Armed men in southwest Mexico’s Michoacan state have killed one of the country’s top-ranking naval officers — believed to be the most senior official to fall in years — in a blow to Mexico’s most trusted crime fighting force.
The heavily armed group opened fire on a vehicle carrying Vice Admiral Carlos Miguel Salazar Ramonet — the top Navy commander in neighboring Jalisco state — on July 28 after the vehicle had been diverted to a dirt road off the main highway, reported The Associated Press. Another officer was killed and Salazar’s wife and a bodyguard were injured, reported Excelsior.
Three suspects were arrested in connection with the attack, which happened between the towns of La Noria and Las Cruces near the border with Jalisco and Guanajuato states, reported Vanguardia. Authorities have not released any information about the identity of the suspects, who are in the custody of the Specialized Deputy Attorney General’s Office in Investigation and Organized Crime (SEIDO).
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While Mexican police have little popular support and Michoacan police have been accused by civilians of ties to organized crime, the Mexican Navy is considered the country’s most successful crime-fighting force, and enjoys a close relationship with the United States. Despite this, few Navy officers have been targeted by criminals, according to the AP, and attacks such as the one targeting Salazar remain a rarity.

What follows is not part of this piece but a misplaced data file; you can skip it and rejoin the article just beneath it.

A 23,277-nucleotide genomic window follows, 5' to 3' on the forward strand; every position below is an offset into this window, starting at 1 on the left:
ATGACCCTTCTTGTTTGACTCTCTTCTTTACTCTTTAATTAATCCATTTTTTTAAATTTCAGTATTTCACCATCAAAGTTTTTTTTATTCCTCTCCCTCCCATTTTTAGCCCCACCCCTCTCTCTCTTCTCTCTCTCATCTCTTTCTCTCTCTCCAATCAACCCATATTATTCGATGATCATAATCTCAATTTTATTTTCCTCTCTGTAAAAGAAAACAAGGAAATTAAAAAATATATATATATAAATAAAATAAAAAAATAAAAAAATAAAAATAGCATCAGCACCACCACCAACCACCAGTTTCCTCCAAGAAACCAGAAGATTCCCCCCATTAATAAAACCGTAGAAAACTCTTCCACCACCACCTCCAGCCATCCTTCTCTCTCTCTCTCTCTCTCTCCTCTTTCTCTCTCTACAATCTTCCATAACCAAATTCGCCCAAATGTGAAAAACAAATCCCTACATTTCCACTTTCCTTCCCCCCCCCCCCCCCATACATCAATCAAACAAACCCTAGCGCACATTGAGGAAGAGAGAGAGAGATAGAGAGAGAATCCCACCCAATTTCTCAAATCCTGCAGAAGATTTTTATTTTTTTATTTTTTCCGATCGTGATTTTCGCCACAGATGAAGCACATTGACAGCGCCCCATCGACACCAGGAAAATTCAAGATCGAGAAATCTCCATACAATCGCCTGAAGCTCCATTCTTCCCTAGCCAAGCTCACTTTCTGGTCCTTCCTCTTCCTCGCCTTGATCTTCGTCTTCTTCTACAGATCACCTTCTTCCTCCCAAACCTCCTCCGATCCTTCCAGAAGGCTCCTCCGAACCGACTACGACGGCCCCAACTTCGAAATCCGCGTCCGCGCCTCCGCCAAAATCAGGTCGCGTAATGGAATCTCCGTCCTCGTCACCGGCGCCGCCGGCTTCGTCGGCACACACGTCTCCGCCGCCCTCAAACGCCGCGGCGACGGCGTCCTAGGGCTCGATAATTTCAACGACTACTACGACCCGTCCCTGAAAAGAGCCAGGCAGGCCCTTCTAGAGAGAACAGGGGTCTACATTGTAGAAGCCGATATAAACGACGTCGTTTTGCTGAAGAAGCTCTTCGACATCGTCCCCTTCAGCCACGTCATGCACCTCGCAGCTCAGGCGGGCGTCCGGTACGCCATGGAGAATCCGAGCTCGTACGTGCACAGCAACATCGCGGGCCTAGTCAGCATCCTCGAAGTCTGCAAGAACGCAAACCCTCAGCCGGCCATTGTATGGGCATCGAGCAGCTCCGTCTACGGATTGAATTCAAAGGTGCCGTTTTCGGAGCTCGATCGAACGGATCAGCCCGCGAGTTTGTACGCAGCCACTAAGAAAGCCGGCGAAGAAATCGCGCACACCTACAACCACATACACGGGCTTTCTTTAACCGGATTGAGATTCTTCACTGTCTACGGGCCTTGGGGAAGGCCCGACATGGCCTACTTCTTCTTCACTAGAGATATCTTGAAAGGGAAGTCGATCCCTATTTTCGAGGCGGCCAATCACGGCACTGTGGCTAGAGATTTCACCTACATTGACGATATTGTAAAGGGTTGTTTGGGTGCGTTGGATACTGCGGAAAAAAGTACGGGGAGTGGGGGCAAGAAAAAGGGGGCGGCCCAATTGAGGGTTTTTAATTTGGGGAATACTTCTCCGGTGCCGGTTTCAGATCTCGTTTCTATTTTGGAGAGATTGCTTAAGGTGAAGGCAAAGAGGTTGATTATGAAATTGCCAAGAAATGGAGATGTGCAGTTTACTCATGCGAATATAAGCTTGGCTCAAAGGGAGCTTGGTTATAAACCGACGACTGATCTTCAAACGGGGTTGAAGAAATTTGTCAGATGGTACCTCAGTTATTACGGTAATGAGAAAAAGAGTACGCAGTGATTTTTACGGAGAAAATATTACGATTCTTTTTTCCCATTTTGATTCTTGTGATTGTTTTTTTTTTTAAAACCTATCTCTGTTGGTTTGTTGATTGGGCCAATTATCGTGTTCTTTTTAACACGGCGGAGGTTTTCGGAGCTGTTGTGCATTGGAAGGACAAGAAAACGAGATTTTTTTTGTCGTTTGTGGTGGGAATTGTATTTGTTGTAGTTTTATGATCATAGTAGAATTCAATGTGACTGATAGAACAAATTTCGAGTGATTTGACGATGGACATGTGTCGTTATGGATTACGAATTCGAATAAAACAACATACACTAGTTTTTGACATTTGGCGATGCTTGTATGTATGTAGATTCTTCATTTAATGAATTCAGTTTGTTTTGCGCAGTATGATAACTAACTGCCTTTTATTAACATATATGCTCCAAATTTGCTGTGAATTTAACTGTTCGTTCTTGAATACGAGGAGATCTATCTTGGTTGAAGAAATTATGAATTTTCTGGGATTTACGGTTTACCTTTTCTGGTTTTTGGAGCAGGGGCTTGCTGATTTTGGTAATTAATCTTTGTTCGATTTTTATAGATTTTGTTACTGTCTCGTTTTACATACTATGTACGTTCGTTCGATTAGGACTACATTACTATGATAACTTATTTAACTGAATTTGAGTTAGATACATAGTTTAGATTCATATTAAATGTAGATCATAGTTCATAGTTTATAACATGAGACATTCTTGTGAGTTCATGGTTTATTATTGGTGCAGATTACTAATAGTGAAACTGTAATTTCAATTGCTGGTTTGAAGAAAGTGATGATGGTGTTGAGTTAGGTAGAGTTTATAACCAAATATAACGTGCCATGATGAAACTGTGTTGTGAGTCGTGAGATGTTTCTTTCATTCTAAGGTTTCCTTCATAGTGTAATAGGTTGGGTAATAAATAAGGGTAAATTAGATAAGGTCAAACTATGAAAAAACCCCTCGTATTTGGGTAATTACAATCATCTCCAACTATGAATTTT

It is also unusual for criminal groups to target top level members of the security forces, and Salazar could even be the highest-ranking Mexican official to be killed since former President Felipe Calderon began an offensive against the drug cartels in 2006, said the agency.
Current President Enrique Peña Nieto has announced his intention to scale back the former administration’s strategy of targeting “kingpins” in captures typically led by the Navy, and use of the marines in tackling organized crime has dropped substantially on his watch. However, marines brought down the Zetas top leader Miguel Angel Treviño, alias Z40, earlier this month and remain the go-to force for high-level operations.
The site of the assassination, Michoacan state, has been hit by a wave of violence in recent weeks, resulting in the deaths of several federal police officers, who were also killed in ambushes.
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